Original Post Date: Friday, July 25, 2014

July 2014 marked the 25th anniversary of Neil Armstrong’s historic stroll on the moon.  If you go to the NASA website and select Missions you’ll probably be amazed at the number of missions in NASA's past, present, and future.  Unless you’re living under a rock, you know about the International Space Station, and the Hubble telescope but I’m guessing there’s a lot about space missions that many of us are unaware of.  The Dawn spacecraft, which was launched in 2007 from Cape Canaveral, was sent into Space to help NASA scientists learn about the history of the solar system.  This spacecraft, expected to remain in flight for nearly a decade, will study the asteroid Vesta and the dwarf planet Ceres to learn how they have evolved over time.  Dawn has also sent some spectacular images to NASA scientists. The Orion spacecraft is scheduled for first test flight later this year.  Orion is built to take humans farther into Space – eventually all the way to Mars.  These are but a few examples.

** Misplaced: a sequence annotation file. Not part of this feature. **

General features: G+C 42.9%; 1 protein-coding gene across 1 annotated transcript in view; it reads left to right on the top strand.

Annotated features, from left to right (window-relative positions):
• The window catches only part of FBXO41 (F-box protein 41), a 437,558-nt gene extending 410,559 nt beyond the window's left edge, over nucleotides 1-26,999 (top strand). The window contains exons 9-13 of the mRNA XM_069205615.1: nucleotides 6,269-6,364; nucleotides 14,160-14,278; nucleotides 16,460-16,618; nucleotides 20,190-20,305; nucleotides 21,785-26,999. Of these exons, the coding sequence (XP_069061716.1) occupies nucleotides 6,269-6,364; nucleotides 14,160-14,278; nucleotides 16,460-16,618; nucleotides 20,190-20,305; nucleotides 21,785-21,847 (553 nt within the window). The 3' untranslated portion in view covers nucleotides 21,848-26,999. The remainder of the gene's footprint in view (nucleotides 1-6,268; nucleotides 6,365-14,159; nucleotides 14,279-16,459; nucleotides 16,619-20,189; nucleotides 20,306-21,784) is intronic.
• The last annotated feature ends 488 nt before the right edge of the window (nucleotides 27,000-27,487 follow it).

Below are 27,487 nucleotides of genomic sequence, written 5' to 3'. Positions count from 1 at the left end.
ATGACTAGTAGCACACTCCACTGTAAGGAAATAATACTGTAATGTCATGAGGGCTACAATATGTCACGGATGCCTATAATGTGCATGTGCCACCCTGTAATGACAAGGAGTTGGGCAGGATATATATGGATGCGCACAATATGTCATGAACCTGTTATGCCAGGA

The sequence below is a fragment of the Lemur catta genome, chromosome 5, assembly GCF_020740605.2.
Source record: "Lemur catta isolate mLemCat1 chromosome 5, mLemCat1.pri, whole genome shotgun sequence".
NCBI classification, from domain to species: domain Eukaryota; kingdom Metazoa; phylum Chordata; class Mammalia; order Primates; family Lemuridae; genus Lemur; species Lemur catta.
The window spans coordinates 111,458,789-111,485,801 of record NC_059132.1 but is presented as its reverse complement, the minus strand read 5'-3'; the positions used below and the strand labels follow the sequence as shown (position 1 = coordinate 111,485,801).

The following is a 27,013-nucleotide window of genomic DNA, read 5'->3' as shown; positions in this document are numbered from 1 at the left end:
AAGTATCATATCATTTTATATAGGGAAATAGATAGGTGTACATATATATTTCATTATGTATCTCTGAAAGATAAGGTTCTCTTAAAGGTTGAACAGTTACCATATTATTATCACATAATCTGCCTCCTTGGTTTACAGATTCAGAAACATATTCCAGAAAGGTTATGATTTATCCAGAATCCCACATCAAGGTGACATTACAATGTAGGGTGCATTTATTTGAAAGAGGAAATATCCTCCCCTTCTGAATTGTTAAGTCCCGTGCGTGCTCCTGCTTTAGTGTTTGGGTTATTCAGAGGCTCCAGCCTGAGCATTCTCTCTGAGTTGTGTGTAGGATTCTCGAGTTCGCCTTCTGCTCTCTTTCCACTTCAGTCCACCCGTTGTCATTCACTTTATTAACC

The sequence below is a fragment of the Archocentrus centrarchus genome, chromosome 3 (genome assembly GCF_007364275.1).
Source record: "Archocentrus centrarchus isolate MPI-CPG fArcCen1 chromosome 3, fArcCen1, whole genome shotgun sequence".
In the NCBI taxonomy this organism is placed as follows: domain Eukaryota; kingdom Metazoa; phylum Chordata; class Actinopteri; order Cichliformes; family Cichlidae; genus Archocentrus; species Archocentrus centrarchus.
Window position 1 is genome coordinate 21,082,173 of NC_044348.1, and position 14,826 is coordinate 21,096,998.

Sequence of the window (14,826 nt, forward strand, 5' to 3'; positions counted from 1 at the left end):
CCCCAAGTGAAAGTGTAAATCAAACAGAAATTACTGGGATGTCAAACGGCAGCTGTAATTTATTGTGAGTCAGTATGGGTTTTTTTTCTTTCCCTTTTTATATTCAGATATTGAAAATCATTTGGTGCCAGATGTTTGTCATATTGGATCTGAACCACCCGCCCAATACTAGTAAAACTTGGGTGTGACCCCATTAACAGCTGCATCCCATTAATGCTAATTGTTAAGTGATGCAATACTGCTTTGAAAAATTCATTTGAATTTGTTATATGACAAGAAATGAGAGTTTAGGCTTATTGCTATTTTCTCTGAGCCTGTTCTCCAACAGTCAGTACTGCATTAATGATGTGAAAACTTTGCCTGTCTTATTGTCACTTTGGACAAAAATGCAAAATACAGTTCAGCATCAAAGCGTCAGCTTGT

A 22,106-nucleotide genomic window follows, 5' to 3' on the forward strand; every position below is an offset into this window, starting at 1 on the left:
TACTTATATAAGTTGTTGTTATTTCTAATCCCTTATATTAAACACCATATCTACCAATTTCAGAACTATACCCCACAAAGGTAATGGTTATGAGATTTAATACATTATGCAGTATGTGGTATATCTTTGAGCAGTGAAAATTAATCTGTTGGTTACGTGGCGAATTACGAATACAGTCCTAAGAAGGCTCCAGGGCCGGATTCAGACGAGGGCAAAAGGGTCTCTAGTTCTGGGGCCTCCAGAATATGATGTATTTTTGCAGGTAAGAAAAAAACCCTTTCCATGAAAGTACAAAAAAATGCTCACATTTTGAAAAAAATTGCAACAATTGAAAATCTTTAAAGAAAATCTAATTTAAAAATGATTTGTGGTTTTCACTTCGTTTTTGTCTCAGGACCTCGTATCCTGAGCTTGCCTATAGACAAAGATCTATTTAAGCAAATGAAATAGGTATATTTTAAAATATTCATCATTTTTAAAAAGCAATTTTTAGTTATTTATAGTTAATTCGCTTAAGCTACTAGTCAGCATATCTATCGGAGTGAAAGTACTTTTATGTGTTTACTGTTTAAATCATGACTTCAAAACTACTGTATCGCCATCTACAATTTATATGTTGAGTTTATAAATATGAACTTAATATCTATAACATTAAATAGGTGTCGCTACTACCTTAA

My point is that there’s some pretty cool stuff being accomplished in space. But this progress does not come for free.  In fact it comes at substantial costs; it is an incredibly important part of the NASA planning process to appreciate the costs of a mission long before all of the specifics of that mission are ironed out.  PRICE Systems has recently ported the Chicago Cost Model (formerly a complex spreadsheet implementation) into the dynamic TruePlanning® framework.  This solution couples a time-tested cost estimating methodology supporting NASA mission analysis for over twenty-five years with the power and structure of the TruePlanning® framework.  The Space Missions Model for TruePlanning combines PRICE’s hardware estimation methodology with space-specific data and terminology, creating a space-focused solution. This model can be used to estimate costs for formulation through implementation for robotic Earth and Space science missions through 10 new cost objects pictured below.

To learn more about this new Space Missions estimating capability – attend my webinar next week on July 30, 2014 at 1:00 PM EDT.  Follow this link to register.